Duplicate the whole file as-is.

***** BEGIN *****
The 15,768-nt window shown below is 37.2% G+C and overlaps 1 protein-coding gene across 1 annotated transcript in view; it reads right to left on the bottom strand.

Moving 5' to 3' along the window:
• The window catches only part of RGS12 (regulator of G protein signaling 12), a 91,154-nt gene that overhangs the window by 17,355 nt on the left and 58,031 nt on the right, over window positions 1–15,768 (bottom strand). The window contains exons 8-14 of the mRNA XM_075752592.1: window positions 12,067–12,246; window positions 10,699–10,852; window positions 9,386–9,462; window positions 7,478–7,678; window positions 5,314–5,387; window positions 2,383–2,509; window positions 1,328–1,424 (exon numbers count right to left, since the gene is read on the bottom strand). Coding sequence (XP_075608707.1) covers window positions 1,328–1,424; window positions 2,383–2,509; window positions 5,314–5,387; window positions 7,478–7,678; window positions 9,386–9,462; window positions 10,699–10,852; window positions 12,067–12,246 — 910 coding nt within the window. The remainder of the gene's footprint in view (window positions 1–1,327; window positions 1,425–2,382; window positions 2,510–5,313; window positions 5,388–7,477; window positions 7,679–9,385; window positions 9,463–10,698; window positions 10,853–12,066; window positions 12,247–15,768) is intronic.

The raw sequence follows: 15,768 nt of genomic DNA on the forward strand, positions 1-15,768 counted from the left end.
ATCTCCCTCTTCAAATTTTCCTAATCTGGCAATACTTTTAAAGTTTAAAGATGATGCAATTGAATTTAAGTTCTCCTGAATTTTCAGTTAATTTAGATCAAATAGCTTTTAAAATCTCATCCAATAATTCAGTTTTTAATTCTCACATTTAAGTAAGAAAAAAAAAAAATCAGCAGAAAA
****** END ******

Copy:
The 15,768-nt window shown below is 37.2% G+C and overlaps 1 protein-coding gene across 1 annotated transcript in view; it reads right to left on the bottom strand.

Moving 5' to 3' along the window:
• The window catches only part of RGS12 (regulator of G protein signaling 12), a 91,154-nt gene that overhangs the window by 17,355 nt on the left and 58,031 nt on the right, over window positions 1–15,768 (bottom strand). The window contains exons 8-14 of the mRNA XM_075752592.1: window positions 12,067–12,246; window positions 10,699–10,852; window positions 9,386–9,462; window positions 7,478–7,678; window positions 5,314–5,387; window positions 2,383–2,509; window positions 1,328–1,424 (exon numbers count right to left, since the gene is read on the bottom strand). Coding sequence (XP_075608707.1) covers window positions 1,328–1,424; window positions 2,383–2,509; window positions 5,314–5,387; window positions 7,478–7,678; window positions 9,386–9,462; window positions 10,699–10,852; window positions 12,067–12,246 — 910 coding nt within the window. The remainder of the gene's footprint in view (window positions 1–1,327; window positions 1,425–2,382; window positions 2,510–5,313; window positions 5,388–7,477; window positions 7,679–9,385; window positions 9,463–10,698; window positions 10,853–12,066; window positions 12,247–15,768) is intronic.

The raw sequence follows: 15,768 nt of genomic DNA on the forward strand, positions 1-15,768 counted from the left end.
ATCTCCCTCTTCAAATTTTCCTAATCTGGCAATACTTTTAAAGTTTAAAGATGATGCAATTGAATTTAAGTTCTCCTGAATTTTCAGTTAATTTAGATCAAATAGCTTTTAAAATCTCATCCAATAATTCAGTTTTTAATTCTCACATTTAAGTAAGAAAAAAAAAAAATCAGCAGAAAA